At the end of one year of crisis in the global economy and one month before the MP elections, leaders of main political parties and figureheads in the business landscape don’t have a common vision on Romania’s business agenda.
If businessmen frame their business agenda and budgets blueprints taking into account the current economic context, representatives of political parties have drew up the government plans before economic crisis unleashed, without any 3-6 months forecasts.
“Objectives of Social Democratic Party for a possible administration were drawn long before global crisis started”, said PSD deputy, Viorel Hrebenciuc at “Romania’s business agenda for the coming four years” roundtable organized by Ziarul Financiar newspaper.
PSD’s vicepresident, Constantin Nita said PSD is taking into consideration all economic growth scenarios ranging between 0% and 5%, in case of administration by PSD.
He added that scenarios taken into account for the future must also consider the pessimistic version of a null economic growth next year, while PSD’s optimistic version forecasts a relapse of economic growth pace to 5-6%.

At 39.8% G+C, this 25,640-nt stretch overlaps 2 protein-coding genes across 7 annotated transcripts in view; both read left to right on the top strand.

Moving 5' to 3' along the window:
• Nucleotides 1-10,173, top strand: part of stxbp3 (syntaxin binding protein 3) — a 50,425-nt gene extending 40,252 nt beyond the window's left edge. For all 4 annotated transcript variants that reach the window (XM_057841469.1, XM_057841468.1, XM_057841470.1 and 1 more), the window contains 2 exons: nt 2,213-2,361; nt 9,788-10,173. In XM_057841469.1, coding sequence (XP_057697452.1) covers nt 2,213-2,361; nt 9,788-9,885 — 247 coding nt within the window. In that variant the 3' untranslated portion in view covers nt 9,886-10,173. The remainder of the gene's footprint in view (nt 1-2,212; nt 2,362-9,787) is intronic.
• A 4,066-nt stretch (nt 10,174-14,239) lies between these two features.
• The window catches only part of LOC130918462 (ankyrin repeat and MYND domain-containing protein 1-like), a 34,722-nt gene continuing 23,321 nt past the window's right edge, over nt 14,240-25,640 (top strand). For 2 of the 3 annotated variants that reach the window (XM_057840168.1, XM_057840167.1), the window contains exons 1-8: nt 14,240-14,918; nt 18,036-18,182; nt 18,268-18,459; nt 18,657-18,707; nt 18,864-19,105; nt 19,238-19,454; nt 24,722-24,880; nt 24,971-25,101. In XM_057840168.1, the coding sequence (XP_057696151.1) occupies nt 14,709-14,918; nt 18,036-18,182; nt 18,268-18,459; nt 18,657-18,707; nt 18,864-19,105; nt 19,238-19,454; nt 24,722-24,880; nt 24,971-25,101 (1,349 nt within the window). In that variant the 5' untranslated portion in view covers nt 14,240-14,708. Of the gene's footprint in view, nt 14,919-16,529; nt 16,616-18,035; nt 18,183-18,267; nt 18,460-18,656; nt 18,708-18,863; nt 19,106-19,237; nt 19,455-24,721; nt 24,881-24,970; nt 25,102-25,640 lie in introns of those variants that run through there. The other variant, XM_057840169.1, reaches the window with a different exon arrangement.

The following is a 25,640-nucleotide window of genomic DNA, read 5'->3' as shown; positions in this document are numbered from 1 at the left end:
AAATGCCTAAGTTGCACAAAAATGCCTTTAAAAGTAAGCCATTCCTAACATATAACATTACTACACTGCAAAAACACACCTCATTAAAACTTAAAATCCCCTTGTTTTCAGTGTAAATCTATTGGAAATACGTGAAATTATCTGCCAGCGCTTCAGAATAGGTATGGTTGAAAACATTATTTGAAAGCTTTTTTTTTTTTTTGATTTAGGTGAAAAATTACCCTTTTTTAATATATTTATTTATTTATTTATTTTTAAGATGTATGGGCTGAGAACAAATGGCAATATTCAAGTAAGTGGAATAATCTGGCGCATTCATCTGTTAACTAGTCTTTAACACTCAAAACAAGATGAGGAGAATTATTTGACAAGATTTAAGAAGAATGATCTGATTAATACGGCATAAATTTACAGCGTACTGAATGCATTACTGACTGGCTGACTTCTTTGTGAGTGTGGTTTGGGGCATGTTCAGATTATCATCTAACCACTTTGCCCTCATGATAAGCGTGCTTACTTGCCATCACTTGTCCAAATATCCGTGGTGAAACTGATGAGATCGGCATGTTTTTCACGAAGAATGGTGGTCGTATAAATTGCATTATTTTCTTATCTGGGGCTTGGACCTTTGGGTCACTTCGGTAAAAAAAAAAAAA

Doru Lionachescu, managing partner at Capital Partners said that politicians’ speeches and programs don’t meet the reality in the global context, and that it is absolutely necessary to take into account financial crisis and the outcome of recent presidential elections in United States.
Theodor Stolojan, first vice president of PDL said PDL takes into consideration multiple variants of economic growth ranging from 7% to 4%.
He also added that the government plan of PDL is weighing on several scenarios on Romania’s economic growth. According to Stolojan, the optimistic variant indicates a 7% economic growth and the pessimistic one 4%.
UDMR’s deputy, Petru Lakatos said the most realistic scenario is an economic growth below 5%, saving and effective use of public funds being the only loopholes of the financial crisis.
Minister of Economy and Finance, Varujan Vosganian outlined that companies are facing liquidity shortages and tax payment default to state budget, as the banks have reduced their credit lines which geared 1.5 billion lei losses in the budget. “We have problems in tax collection, as the banks reduced their funding line,” said Vosganian.
President and CEO of Raiffeisen Bank, Steven van Groningen said the banks are more prudent in lending.
As for the reduction of funds from parent-banks to Romanian-based subsidiaries, van Groningen said this situation will be an indirect effect of setback of lending in foreign currency.
In the context of new lending regulations enforced by National Bank of Romania (BNR) and of global financial crisis that determined parent-banks to be more moderate in lending, van Groningen said the slowdown of growth pace of lending is a positive factor.
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